Another English convict
My Great Great Great Grandfather, James Deverell was transported to Van Diemen’s Land in the last decade of transportation to that colony. He sailed aboard the Sir George Seymour which arrived in Hobart on 27 February 1845.
James’ convict records indicate that he was 23 years old at the time of transportation, suggesting he was born about 1822. The same record describes his native place as near Devizes, the historic market town in the heart of England’s Wiltshire. Another tells us that his father Joseph and a sister, Eliza, were still living in Wiltshire in 1845.
The convict records also tell us that James worked as a stonemason and rough carpenter. They also tell us that he was single, a Protestant, and that he could read but not write. He was 5’ 9” tall, with a sallow complexion, long head, high brow and broad chin, dark brown hair. He was clean-shaven, with brown eyes and black eyebrows. Unfortunately James was also ‘pock pitted’, ‘stout made’ and had small scars on his left arm below the elbow and on the back of his left hand.
A possible match for James in the 1841 Census is a 20-year-old James Deverell, a stonemason, living in St Pancras in Middlesex with three other apparently unrelated young men. There is also a 20-year-old James Deveril living in Monmouth Street, Bridgewater in nearby Somerset, lodging with an elderly agricultural labourer, Edward Goddard and his wife Ann. This James is described as an ‘excavator’.
The 1841 Census suggests that James’ parents, Joseph and Elizabeth, and his sisters Ann and Eliza, were living in the village of Hilperton which lies on the main road from Devizes to Trowbridge.
On 29 March 1843, James was tried and sentenced to ten years transportation for stealing two sheep from a Mr Landford of Devonshire. The report in Besley’s Devonshire Chronicle and Exeter News, suggests the owner was a William Vicary:
Sheep Stealing — James Deverell, 21, was indicted for stealing two ewe sheep the property of Wm Vicary, of Sampford Peverell, on the 3rd of February last. On the 2nd of February, the prosecutor had 22 sheep in his field, and on the following morning two of them were missing. He found a skin in the field from which the sheep was taken, and another one in the field adjoining, and both these skins were identified as belonging to the sheep stolen. There were tracks in the field which were followed nearly up to the house in which the prisoner lodged. Two adjoining houses were searched, and nothing found. In the house in which Deverell lodged some liver and lights were found concealed under some straw and potatoes. It was proved by a fellow lodger, that this had been brought into the house by the prisoner. It was proved further, that the prisoner was in the habit of wearing a striped smock frock, and that he had been heard to ask for his smock frock before going out on the night the sheep were stolen. When the house was searched but no smock frock was found, but one of a similar description was discovered under a bridge in the neighbourhood, in which a quantity of mutton was wrapped up. This mutton was clearly proved to match the skin of the stolen sheep. There, tracks were also sworn to correspond with the boots which the prisoner had on. The jury returned a verdict of guilty.
James was duly sentenced to ten years transportation.
Two months later, The Western Times reported that James and another four men convicted of sheep stealing at the same time, together with another five criminals, were removed from the Devon County Gaol and taken by steamer to Pentonville, the Model Prison, in London.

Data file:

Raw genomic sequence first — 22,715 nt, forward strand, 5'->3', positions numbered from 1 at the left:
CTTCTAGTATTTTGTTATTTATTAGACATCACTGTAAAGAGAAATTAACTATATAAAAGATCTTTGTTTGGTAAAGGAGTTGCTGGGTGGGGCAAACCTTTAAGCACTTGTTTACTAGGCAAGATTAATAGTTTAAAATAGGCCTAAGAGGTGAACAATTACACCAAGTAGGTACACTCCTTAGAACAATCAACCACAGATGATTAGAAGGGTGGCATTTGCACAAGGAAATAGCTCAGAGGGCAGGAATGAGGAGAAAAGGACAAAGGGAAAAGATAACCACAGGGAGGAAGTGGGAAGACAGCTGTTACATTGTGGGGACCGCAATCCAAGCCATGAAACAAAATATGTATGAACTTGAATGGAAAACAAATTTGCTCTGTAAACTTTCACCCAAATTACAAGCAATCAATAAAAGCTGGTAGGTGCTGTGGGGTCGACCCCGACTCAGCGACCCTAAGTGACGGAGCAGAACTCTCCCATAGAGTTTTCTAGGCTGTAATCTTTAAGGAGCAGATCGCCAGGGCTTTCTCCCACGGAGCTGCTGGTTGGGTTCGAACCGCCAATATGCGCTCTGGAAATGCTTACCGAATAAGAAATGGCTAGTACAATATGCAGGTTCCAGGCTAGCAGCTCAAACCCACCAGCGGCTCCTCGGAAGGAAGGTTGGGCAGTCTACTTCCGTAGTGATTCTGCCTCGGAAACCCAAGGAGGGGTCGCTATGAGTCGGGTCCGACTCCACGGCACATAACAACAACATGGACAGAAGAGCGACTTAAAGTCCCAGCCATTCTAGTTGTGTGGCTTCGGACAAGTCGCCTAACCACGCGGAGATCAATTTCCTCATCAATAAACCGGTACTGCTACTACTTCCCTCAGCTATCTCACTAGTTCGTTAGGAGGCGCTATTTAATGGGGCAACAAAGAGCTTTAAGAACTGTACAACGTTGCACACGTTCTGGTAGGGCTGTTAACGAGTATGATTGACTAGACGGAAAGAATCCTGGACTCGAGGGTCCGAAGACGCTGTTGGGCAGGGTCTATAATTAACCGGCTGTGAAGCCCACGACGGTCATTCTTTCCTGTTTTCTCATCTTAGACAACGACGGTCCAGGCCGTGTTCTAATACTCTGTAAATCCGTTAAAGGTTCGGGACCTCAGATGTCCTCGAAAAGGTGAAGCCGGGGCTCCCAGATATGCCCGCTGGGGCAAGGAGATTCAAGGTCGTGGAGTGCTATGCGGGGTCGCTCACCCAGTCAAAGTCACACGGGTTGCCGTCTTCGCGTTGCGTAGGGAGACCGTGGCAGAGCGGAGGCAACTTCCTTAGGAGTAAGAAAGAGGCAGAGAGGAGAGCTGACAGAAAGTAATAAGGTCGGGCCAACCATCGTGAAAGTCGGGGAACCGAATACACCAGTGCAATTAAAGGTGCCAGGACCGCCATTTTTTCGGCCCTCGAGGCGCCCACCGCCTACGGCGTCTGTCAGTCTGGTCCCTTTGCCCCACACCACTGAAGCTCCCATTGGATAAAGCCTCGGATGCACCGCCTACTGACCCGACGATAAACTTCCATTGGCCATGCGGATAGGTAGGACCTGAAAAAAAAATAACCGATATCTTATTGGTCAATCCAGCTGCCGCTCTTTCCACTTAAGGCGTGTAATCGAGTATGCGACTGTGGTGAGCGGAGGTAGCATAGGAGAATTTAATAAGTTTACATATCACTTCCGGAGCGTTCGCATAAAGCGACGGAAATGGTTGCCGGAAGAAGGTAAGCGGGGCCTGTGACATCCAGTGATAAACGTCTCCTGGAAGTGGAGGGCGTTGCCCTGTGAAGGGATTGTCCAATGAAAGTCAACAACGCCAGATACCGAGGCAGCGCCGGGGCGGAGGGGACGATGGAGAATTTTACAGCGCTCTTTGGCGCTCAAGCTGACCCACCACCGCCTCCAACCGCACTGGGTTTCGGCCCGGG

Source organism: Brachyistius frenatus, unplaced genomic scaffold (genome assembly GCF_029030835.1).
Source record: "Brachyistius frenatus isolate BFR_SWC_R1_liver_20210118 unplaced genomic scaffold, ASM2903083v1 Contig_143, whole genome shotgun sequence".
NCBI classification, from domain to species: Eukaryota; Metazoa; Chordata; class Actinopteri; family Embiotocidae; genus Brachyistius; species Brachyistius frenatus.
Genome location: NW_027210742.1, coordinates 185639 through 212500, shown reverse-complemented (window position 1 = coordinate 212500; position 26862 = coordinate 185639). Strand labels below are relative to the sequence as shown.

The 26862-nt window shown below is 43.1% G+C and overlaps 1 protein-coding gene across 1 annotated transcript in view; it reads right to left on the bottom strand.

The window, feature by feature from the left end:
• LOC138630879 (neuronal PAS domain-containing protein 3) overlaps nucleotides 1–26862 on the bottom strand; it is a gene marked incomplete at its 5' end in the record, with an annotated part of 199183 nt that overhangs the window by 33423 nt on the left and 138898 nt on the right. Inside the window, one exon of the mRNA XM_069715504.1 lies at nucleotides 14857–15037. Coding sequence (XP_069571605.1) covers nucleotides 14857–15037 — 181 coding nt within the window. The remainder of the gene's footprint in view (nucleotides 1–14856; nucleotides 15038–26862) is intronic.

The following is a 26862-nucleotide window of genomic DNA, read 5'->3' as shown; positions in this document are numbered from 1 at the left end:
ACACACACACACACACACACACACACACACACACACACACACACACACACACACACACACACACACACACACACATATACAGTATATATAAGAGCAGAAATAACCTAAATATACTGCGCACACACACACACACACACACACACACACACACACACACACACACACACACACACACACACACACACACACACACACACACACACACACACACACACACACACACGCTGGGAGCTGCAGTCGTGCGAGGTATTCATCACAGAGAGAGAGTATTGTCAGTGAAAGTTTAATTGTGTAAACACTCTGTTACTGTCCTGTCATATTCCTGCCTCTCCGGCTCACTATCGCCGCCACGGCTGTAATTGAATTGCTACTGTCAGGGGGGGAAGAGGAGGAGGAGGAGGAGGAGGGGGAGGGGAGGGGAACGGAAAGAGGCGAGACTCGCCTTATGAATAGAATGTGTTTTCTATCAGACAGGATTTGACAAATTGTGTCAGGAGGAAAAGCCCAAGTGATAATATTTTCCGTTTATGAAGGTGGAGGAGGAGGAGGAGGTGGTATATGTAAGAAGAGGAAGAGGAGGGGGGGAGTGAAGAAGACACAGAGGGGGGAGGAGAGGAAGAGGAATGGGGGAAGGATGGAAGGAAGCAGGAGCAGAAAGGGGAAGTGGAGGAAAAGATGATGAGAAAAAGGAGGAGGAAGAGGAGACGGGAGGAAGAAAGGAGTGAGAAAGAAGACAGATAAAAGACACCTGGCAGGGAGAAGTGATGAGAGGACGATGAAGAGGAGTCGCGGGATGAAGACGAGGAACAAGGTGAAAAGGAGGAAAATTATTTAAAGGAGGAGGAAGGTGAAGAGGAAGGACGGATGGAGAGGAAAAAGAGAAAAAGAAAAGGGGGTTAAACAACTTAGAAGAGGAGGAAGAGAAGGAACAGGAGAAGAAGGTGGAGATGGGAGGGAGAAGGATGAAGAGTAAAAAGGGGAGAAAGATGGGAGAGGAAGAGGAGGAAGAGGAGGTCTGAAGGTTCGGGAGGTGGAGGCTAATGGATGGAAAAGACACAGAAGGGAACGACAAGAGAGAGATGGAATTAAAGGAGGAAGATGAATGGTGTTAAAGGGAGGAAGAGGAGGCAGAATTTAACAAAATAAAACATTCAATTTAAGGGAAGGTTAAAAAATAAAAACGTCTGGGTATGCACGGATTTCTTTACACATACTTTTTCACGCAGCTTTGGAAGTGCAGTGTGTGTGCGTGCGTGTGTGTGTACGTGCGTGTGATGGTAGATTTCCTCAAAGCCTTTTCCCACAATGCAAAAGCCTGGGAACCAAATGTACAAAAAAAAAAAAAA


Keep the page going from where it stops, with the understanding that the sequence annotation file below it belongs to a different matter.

On 22 October 1844, James embarked aboard the Sir George Seymour. Robert Skitch, John Huxtable, Edward Rowden, William Harding, William Nott, George Bell, Henry Watson and William Morrish who had been sentenced to ten years transportation at the same hearings, and who had travelled down to London with James were also on board, as were two poachers, William Davis and John Upjohn who had received the lesser sentence of seven years transportation.
News reports indicate that the vessel’s departure was delayed for a fortnight or so while advice was prepared by the secretary of state on important changes to the system of convict discipline. It eventually departed on 25 November.
On 1 March 1845, the Hobart Courier and Van Diemen’s Land Gazette reported the arrival of the Sir George Seymour in one of its regular items of shipping news. The 850 ton ship arrived in the colony on the 27th of February, bringing with it a handful of free settlers, 344 male convicts under the charge of Surgeon Superintendent, Dr Hampton, and a guard of 30 rank and file under the command of Captain Thompson.
The reporters and authorities in Hobart were impressed with the condition of the ship and with those who sailed aboard. The Courier reported favourable impressions on the 4th of March:
Nothing can exceed the order, regularity, and cleanliness which pervades every part of that beautiful ship the Sir George Seymour. The men, too, are of a very superior order, and the greatest credit is due to Dr Hampton, the Surgeon Superintendent, for the excellent arrangements which are discoverable in their comfort and classification. The vessel proceeds to Port Phillip the latter end of the present week with that portion of the prisoners who have obtained conditional pardons. The remainder, by far the larger portion, ticket-of-leave men and pass-holders, remain in this colony. The Government has rented Mr Solomon’s house in Argyle-street as a hiring depot for these latter men, who are well clad and present altogether a very different appearance from the ordinary class of convicts. Several of the men, we understand, have been already engaged at wages varying from ten to twelve pounds a year; and every facility is afforded by the Surgeon-Superintendent to those who, for the purpose of engaging servants, visit the vessel. It is necessary, however, to be provided with an order from the Colonial Secretary to go on board the ship.